M. Night Shyamalan is a director whose career has been remarkably varied and diverse. His movies have spanned the genres of action, sci-fi, horror, romance and multiple others. Some of his endeavours have been really, really good (The Sixth Sense, Split) and some have been really, really bad (The Happening, The Last Airbender). Much of the criticism of many of Shyamalan’s movies has been that they do not know what they want to be. His latest movie Glass is the sequel to 2000’s Unbreakable and 2016’s Split and is definitely a movie that is not so easily categorised, evidenced by the mixed reviews it has received overall so far. When Unbreakable was released nineteen years ago it met with similarly mixed reviews but has since become somewhat of a cult classic among lovers of underappreciated superhero films, epitomised by its restraint and focus on character rather than action. Conversely, when Split was released in 2016, it was met with almost universally positive reviews and the revelation that the events depicted took place in the same universe as Unbreakable raised expectation for Glass through the roof: whether this was a Shyamalan masterclass in marketing, storytelling, or both is debatable.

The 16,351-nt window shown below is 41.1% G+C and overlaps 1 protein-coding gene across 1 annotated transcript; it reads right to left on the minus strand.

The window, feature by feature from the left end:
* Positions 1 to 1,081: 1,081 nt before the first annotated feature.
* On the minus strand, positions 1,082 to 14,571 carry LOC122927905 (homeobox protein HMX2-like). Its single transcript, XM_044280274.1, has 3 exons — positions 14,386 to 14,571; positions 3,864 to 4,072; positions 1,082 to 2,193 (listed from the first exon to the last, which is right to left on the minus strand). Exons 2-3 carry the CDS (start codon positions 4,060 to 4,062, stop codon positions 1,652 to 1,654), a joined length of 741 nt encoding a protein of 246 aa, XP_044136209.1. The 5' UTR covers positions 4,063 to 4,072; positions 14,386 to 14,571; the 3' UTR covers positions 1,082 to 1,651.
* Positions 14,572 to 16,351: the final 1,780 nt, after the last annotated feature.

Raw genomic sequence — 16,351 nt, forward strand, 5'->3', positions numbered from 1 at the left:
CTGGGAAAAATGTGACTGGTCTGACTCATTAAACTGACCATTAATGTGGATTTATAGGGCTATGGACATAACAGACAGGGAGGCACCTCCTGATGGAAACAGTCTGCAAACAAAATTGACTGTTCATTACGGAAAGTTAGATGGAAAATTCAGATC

Glass brings the characters and storylines explored in its predecessors together in what is a concerted attempt to birth a Marvel or DC style universe, if one that is based more in the believable than the extraordinary. The film begins with the star of Unbreakable David Dunn, played with restraint bordering on despondence by Bruce Willis, hunting The Horde, a collection of twenty-four disparate personalities inhabiting the body of Kevin Wendell Crumb, whom we met in Split. James McAvoy continues to prove what a brilliant and diverse actor he is by reprising the characters explored in Split along with several new ones who were only hinted at before. The Beast, the anarchic, bestial, twenty-fourth personality that seeks to destroy the “impure” attempts in vain to defeat Dunn, finding him to be just as unbreakable as the title of his standalone film suggests. However, before they can continue their struggle, both are captured by a psychiatrist (played by Sarah Paulson) specialising in those who are “under the delusion that they have superpowers” and brought to a facility that also houses the antagonist of Unbreakable, and titular character, Mr. Glass.